2. Does it cache answers or does it try to "learn" and modify/improve the response each time?
2. Watson can learn from feedback (i.e., a user grading the quality of an answer).
Until Watson is available in Bluemix, what is the best way to get access to the q and a API for exploration?
There is no link on the webpage pointing to access request. I had to find it from the comments.
there is no example questions other than that michael jackson example. and that example is not a question. why does it reply michael jackson as an answer? there is no explanation.
there should be a web access point for potential developers to play with the api. I still have no idea what question I can ask and what answer I can expect.
I wrote a blog post about my experiences running a Hello World app using the Heroku buildpack for Clojure which you can find here:
In addition, since Bluemix natively supports Java apps, you can export a Clojure app as either an uberjar or an uberwar and run it directly on Bluemix that way. So for example, if you create an uberwar of your Clojure webapp then you can push it to Bluemix by doing:
cf push your-app-name -p target/my-app-uberwar.war
I'm happy to help if you have any questions - contact details in my HN profile.
I don't know about Clojure, I would ask that question on their forum: https://developer.ibm.com/answers?community=bluemix
Not quite what I expected. Does this mean the developers provide the data?
This is buried in the docs as a comment on this page: https://developer.ibm.com/watson/docs/developing-watson-apis...
No real support for 'playing around' with the API. Bummer.
Just went through the application process linked above. Be prepared to give info about yourself and your company and an explanation of why you want access to the Watson API, as well as what type of information you'll be working with. I stated 'just want to play around with the API'. We'll see how they react to that.
I get the impression that Azure specifically as PaaS/IaaS, OTOH, is quite a bit less so. At least compared to AWS.
I wouldn't choose Azure myself, and I would actively recommend against choosing it to others from what I have seen (unless you are building a solution on .NET/Windows, perhaps). I can't imagine that I'm alone.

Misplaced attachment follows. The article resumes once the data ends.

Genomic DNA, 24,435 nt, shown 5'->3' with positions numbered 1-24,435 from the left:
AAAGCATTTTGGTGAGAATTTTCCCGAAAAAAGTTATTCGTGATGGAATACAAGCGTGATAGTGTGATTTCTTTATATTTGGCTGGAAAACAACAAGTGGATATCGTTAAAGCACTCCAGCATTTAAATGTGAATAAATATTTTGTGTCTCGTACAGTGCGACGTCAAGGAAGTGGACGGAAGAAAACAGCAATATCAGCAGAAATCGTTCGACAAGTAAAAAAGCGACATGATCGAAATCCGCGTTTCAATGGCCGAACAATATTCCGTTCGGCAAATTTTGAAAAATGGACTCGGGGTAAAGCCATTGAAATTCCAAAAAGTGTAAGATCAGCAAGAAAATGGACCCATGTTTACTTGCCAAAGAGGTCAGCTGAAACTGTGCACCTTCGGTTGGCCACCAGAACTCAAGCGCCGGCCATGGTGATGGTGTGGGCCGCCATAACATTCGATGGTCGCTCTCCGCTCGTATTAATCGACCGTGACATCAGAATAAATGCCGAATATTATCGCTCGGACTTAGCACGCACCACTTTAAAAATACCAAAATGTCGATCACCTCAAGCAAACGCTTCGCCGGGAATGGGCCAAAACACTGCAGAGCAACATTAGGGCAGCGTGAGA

I think this might be useful if Watson was being feed with a medical database. Otherwise I don't see any need for it; is there any?
edit: Watson as a legal consultant would be great. There might be a product in that, not as an replacement for a lawyer but more as guide/search tool.
But would be interesting to see a real application working. An online retail for example.
The last 20% is the hardest - and it's why Watson is so impressive (even though even Watson is probably only at 90%)
Watson could replace lawyers or doctors for people that equate Google searches to legal advice or medical advice. Think legalzoom and webmd... Absolutely seems like it could be an entertaining way for a non lawyer or no doctor to explore a law or medical library. The majority on my time spent with lawyers has been discussing my issue until it could be distiled down to a couple concise legal questions; I bought a short sell house and the seller demanded that I put a clause in the contract that said his bank couldn't issue him an i9... I have. No authority over tax laws but I also didn't want any liability or an invalid contract, nor to willingly build a bogus one. There was some real language subtlty to it all and I didn't even know the questions to ask.
Same with doctors, pain is relative, strong pains turn lesser pains into mild discomfort and people are insanely good at ignoring and normalizing pains away. Do most patients even know what to ask or describe?
Don't get me wrong, I'd love to have a lawyer and a doctor on my smartphone all day everyday but it still seems like a ways off. Watson really seems like a tool that cuts your legal fees because your lawyers research time drops 90% or something. (Or rather, he makes 90% more profit from you..)
Human doctors need sleep. They get tired. They get old. You'll still need innovation in the medical field, but lets not kid ourselves that we need a gourmet chef in every McDonalds.
me: i have pain in my side
dr: 25%: something you ate 22%: appendicitis, 18%: kidney stone...
me: am i allowed to...
lawyer: 42%: Maybe, 38%: Yes, 20%: No